GSQ5: This is not an RPG pun

I think it worries me a little that people seem to be more enthusiastic about the dumb puns I slap into the blog entry title field every night than they are about the content that accompanies said puns. Well, I guess tonight you’ll just have to settle for content, because I can’t think of any RPG-related puns that aren’t entirely too trite and overplayed for my conscience to allow. So no puns for you.

Also, this article has nothing at all to do with StarTropics, but that ghost dude seemed kind of seasonal. Today was the day that all the unnecessary Halloween candy publishers send us every year arrived at the office, you see.

And if you want to read about system anniversaries that aren’t the NES, I did a thing or two on the PlayStation 2’s tenth over at work.

6 thoughts on “GSQ5: This is not an RPG pun

  1. Speaking purely for myself, the pun enthusiasm is easily explained. As an early adopter of GSQ5, I both oohed and ahhed over the content months ago. While it remains uniformly excellent, the puns are new material. And dumb. Beautifully, beautifully, dumb.

  2. Originally the pun in the title was “Bit for your Byte.” So not all of the punniness is Parish. :P

  3. “So that means the genre has been largely stagnant from day one, at least from a mechanical perspective, because it relies upon numerical abstractions and descriptions for everything about the characters in a game.”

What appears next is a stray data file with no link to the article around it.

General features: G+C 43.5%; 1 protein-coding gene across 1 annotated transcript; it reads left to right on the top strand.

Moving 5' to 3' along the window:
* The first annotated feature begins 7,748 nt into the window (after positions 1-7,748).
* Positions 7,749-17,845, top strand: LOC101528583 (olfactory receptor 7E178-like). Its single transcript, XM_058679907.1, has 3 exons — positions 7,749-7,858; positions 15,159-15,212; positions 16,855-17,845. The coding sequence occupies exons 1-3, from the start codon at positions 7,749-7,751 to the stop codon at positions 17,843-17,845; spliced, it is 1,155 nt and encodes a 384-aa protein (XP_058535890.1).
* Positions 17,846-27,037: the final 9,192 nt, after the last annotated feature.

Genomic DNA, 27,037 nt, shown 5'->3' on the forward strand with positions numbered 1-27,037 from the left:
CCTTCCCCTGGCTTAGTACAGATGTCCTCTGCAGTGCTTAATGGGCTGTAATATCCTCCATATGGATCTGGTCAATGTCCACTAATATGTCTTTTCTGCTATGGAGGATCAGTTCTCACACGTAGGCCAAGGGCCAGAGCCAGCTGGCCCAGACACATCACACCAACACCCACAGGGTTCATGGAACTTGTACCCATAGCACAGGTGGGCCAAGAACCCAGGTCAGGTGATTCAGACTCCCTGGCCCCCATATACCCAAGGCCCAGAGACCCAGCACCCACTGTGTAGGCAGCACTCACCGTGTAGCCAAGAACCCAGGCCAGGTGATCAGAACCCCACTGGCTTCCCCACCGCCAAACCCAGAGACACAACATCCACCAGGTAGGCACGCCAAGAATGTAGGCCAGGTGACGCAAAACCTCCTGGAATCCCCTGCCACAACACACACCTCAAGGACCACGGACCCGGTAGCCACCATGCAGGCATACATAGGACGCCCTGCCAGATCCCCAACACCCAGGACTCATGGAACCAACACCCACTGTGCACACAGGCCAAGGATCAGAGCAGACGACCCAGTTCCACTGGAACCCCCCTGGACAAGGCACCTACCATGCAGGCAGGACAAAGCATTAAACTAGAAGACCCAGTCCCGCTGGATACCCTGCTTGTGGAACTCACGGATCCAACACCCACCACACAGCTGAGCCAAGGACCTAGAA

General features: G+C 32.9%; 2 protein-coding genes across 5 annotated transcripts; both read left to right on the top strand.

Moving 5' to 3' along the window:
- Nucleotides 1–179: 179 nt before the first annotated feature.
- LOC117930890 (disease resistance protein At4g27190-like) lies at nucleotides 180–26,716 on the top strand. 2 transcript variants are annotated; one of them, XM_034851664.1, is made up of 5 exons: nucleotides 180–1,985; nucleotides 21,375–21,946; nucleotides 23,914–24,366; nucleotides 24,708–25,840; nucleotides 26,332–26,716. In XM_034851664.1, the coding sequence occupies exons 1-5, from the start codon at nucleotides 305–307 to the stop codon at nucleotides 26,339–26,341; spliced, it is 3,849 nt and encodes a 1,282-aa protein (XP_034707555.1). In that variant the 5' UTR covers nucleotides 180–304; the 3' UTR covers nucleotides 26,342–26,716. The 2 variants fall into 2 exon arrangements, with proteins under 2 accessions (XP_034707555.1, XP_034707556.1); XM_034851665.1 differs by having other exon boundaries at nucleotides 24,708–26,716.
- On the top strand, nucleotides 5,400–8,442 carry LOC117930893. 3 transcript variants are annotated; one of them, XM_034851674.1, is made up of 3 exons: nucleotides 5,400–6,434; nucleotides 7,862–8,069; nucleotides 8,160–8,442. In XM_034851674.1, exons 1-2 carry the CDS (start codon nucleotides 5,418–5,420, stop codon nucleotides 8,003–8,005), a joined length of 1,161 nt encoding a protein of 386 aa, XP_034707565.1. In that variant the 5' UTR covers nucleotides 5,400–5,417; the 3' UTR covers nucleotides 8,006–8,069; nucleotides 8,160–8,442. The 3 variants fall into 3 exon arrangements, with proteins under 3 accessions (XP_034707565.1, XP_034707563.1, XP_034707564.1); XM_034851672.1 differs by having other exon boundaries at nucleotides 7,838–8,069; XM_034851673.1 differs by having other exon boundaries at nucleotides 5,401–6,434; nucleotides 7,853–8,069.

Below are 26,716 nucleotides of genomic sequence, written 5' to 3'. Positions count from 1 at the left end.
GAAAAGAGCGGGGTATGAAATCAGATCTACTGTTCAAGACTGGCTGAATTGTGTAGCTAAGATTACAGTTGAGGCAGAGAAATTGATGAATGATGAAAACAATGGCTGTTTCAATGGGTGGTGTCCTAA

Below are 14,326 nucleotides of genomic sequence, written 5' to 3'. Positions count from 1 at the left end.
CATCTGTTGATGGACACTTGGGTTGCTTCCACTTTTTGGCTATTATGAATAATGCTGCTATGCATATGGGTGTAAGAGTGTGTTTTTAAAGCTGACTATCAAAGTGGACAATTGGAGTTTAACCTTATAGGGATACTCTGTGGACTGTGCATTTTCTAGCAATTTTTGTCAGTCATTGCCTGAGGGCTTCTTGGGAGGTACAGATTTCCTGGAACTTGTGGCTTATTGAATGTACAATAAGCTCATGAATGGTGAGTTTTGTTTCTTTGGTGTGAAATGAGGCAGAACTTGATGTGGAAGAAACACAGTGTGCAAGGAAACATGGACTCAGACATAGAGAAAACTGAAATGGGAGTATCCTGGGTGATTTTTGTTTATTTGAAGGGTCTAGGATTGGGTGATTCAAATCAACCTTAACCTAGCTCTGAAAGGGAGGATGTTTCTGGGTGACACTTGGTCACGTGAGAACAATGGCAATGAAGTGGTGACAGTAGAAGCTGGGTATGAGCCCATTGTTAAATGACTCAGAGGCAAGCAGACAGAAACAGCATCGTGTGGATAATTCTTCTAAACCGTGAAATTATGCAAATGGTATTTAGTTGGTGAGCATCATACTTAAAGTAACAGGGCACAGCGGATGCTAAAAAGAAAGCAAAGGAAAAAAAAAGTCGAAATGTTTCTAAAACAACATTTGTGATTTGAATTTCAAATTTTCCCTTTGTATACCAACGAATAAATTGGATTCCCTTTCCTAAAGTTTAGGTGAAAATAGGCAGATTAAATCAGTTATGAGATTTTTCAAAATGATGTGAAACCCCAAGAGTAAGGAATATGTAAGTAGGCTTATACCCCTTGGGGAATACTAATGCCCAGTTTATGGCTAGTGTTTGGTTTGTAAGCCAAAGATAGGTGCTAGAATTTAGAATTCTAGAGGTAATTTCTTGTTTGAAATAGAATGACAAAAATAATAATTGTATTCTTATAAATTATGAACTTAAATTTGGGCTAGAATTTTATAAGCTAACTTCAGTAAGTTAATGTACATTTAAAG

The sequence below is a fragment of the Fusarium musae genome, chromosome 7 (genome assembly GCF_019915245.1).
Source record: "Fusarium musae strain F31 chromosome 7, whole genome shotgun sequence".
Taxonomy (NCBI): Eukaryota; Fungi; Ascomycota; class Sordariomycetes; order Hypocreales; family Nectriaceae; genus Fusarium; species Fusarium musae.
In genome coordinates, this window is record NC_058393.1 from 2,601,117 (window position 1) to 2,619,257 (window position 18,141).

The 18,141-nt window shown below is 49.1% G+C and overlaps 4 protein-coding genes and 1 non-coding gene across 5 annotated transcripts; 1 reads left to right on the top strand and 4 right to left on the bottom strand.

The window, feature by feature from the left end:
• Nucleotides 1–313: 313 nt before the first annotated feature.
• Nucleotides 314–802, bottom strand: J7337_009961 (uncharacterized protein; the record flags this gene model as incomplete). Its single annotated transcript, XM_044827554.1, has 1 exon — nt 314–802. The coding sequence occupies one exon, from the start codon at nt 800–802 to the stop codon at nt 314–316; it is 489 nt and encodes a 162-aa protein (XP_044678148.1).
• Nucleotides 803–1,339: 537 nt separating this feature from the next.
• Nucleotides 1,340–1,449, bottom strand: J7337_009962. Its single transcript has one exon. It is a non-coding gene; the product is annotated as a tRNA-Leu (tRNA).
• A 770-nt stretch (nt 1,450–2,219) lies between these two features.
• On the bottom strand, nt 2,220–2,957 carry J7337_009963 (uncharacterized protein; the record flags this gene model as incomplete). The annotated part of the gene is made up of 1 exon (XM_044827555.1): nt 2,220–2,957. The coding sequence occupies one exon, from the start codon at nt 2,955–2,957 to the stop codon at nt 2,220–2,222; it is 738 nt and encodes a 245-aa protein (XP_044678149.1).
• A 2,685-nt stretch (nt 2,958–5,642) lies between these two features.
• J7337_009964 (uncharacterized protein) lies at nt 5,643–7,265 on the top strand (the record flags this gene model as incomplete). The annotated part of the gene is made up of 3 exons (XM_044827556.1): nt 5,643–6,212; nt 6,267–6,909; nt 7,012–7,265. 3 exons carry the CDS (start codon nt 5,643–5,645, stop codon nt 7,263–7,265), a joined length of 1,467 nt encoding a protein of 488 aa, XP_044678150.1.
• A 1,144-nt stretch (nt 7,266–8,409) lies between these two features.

Strictly speaking, everything in every game — hell, every computer program — ever is a numerical abstraction. RPG’s are different because they SHOW you the numbers.

  4. Nah, what makes RPGs special is more the number and relative explicit importance placed on those numbers. Any fighting game aficionado will know intimately the numbers and math involved in their game of choice, but such knowledge really isn’t necessary to understand or play the game. That kind of number crunching IS necessary for most RPGs since you’re using statistical heuristics to flesh out a character. I.e.; what makes a Fighter a Fighter instead of a Black Mage in lieu of the fancy sprite.

  5. Did I miss something here? I thought this article would expound on the evolution of the RPG on the NES. Instead, I find a rather aimless ramble on the allure of RPGs.

    The author’s claim that the NES wasn’t awash in RPGs because of its limited power is revealed as nonsense when you realize how many RPGs were developed for the Famicom. Not only did the Famicom get 3 Final Fantasies, 4 Dragon Quests, 2 Goemon RPGs, Mother, Famicom Wars, Fire Emblem, Sweet Home, Shin Megami Tensei, etc., etc., but there were countless other RPGs that are today little known or forgotten. Legend of Ghost Lion, The Adventures of Tom Sawyer (a very fine game), Bandit Kings of Ancient China, etc.–the RPG was big business in Japan, despite the limitations of the Famicom.

    The author would have done well to demonstrate how the RPGs of the West were adapted for Japanese audiences and then shown how JRPGs developed. A rare misfire by GameSpite here.

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